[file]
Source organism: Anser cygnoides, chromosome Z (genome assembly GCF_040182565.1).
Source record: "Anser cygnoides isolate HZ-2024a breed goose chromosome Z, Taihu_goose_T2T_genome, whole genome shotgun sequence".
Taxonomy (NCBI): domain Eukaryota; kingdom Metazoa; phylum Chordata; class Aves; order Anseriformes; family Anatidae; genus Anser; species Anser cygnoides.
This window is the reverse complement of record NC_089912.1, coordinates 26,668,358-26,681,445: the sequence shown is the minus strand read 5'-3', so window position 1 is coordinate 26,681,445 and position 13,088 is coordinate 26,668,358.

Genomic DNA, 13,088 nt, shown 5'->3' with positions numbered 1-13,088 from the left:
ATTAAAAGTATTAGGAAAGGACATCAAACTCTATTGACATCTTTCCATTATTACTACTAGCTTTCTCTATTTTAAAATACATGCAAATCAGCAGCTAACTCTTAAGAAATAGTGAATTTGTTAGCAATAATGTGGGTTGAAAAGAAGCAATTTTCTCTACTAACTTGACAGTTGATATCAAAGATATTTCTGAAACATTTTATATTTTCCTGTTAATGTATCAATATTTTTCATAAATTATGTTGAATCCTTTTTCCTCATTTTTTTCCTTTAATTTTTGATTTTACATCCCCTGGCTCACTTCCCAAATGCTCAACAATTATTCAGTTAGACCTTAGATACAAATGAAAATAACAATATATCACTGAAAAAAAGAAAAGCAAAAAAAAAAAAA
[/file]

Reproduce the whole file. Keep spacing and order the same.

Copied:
Source organism: Anser cygnoides, chromosome Z (genome assembly GCF_040182565.1).
Source record: "Anser cygnoides isolate HZ-2024a breed goose chromosome Z, Taihu_goose_T2T_genome, whole genome shotgun sequence".
Taxonomy (NCBI): domain Eukaryota; kingdom Metazoa; phylum Chordata; class Aves; order Anseriformes; family Anatidae; genus Anser; species Anser cygnoides.
This window is the reverse complement of record NC_089912.1, coordinates 26,668,358-26,681,445: the sequence shown is the minus strand read 5'-3', so window position 1 is coordinate 26,681,445 and position 13,088 is coordinate 26,668,358.

Genomic DNA, 13,088 nt, shown 5'->3' with positions numbered 1-13,088 from the left:
ATTAAAAGTATTAGGAAAGGACATCAAACTCTATTGACATCTTTCCATTATTACTACTAGCTTTCTCTATTTTAAAATACATGCAAATCAGCAGCTAACTCTTAAGAAATAGTGAATTTGTTAGCAATAATGTGGGTTGAAAAGAAGCAATTTTCTCTACTAACTTGACAGTTGATATCAAAGATATTTCTGAAACATTTTATATTTTCCTGTTAATGTATCAATATTTTTCATAAATTATGTTGAATCCTTTTTCCTCATTTTTTTCCTTTAATTTTTGATTTTACATCCCCTGGCTCACTTCCCAAATGCTCAACAATTATTCAGTTAGACCTTAGATACAAATGAAAATAACAATATATCACTGAAAAAAAGAAAAGCAAAAAAAAAAAAA